Not to mention smoking/open flames around the tanks of supplemental oxygen that many residents depend on is dangerous.

You're in a very tough situation. I hope you can find some help soon!
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Smoking is a health hazard for him and everyone around him.  Also, when he moves into a facility, there may be folks on oxygen.  He could blow the place up if he lights a cigarette around a live oxygen flow.  Add in the fact that he now has dementia...he could burn the place down should he lay his cigarette down and forget that he is even smoking. 

I've watched many of my family members suffer and die from their smoking habit.  Gasping for air, unable to sleep while lying down, hauling oxygen around, having surgeries to remove a lung, etc...it's awful.  Their habit makes them oblivious to how they affect people around them.   

I have a friend whose mom had dementia and smoked 4 packs a day.  When they forced her into memory care (her dementia was well advanced and she went screaming and kicking) within a week she didn't even remember that she smoked.  They had her on patches to help physically wean her down from the nicotine.  I think the change in her surroundings and routine were so much for her to take in that she just completely forgot to smoke.  Maybe you will get lucky and the same will happen for your dad.

I know some of the comments have been a bit harsh, but everyone's right to breathe and stay safe overrides your dads addiction to a cancer causing habit.

If it were me I would ask his dr to put him on meds and patches and then don't buy the cigarettes for him.  If he doesn't have them, he can't smoke them.  When he asks about them, just tell him that he quit a long time ago and then change the subject and ask him an unrelated question to derail his thinking. 

Good luck with dad.
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Try board and care homes. They tend to be more understanding that they are dealing with human beings.
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OOMEZOOME Jul 17, 2021
Thank you. I will do that. Are those adult family homes?
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Ohme, they are adult care homes.

A senior placement specialist can help you find them. I would avoid a place for mom and others like it, they will refer you to the most expensive places, regardless of your budget. I found they didn't listen to a word I said. Go with a smaller, local business to help you.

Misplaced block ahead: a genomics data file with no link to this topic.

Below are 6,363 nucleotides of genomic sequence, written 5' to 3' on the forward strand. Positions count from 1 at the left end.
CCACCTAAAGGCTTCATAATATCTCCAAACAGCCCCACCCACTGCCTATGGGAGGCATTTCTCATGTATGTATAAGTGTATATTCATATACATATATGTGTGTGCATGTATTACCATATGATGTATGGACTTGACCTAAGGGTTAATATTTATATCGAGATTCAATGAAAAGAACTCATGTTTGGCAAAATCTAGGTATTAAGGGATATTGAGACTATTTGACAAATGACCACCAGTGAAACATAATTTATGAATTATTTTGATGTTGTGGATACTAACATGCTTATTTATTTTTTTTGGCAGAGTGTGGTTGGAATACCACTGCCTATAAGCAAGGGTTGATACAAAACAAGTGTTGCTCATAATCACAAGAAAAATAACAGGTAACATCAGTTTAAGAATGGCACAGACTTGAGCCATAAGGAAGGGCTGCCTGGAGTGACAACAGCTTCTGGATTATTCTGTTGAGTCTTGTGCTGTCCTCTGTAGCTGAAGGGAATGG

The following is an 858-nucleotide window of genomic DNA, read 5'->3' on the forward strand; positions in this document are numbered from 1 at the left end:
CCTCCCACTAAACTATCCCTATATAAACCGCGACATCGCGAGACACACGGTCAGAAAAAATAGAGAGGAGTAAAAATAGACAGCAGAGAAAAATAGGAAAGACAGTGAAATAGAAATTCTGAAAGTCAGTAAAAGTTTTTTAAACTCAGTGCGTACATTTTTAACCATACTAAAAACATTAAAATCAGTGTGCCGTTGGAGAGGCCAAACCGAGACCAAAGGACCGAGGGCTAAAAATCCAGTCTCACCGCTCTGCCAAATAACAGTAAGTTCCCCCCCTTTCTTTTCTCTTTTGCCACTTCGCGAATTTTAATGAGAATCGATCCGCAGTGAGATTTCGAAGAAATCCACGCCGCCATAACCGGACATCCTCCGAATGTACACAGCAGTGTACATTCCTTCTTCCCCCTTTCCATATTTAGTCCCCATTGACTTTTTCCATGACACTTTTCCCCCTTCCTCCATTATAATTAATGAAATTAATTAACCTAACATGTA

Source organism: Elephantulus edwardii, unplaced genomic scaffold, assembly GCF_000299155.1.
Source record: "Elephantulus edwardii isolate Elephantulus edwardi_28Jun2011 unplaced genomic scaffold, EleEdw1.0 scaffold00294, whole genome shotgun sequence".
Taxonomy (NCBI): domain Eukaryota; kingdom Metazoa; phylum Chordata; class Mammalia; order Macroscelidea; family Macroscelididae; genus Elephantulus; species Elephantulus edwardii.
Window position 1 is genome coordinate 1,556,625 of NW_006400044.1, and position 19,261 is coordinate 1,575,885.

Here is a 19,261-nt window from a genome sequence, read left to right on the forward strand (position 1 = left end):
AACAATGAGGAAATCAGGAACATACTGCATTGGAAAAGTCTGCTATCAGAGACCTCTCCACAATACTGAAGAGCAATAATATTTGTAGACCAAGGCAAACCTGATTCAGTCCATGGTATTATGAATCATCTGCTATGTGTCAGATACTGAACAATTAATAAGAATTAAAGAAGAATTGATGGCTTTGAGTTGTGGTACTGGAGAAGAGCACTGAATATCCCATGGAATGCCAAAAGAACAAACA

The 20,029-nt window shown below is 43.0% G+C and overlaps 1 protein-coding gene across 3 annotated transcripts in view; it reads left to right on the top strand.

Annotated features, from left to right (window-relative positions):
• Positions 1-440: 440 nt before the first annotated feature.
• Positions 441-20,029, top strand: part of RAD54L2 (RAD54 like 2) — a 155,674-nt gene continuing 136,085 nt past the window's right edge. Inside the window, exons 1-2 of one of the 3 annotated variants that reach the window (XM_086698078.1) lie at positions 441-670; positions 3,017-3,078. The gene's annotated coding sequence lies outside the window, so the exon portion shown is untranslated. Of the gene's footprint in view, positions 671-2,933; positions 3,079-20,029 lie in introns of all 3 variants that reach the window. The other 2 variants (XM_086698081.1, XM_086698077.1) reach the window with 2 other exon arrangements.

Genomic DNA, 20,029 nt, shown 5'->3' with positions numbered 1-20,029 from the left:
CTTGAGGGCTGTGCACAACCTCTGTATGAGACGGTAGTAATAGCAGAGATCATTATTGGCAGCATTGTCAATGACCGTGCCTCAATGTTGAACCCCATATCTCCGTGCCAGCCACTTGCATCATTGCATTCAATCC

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I think you answered your own question. A smoker who forgets where he/she is smoking or where they put down their cigarette is a fire hazard. Some places will allow smokers to go outside with a staff member and the cigarettes are kept locked up in the nurses' station. It may take longer, but keep looking for a place that can accommodate your father's habit.
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Reply to Taarna
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you can't keep him safe if he smokes.
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Reply to cetude
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I don't care if he smoked for a thousand years - no matter what or how, YOU DO NOT ALLOW HIM ANY ACCESS TO SMOKING - ANYWHERE. Don't let him drive or get cigarettes from other people. Set boundaries. NO SMOKING. Let him rant and rave - it is healthier and safer and DO NOT GIVE IN.
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Reply to Riley2166
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When you are joining a community, general consideration for others is necessary.

Smoking poses an increased risk to all the residents—beyond secondhand smoke.

Smoking is less safe for someone who has memory loss. It is also less safe for someone who spends a lot of time sleeping or resting in bed. When other residents are required to use oxygen, smoking could cause serious property damage or personal injury.

Understandably, evacuating a facility when residents have limited mobility is very difficult.

Elderly neighbors are at a higher risk for pneumonia and other smoking-linked diseases.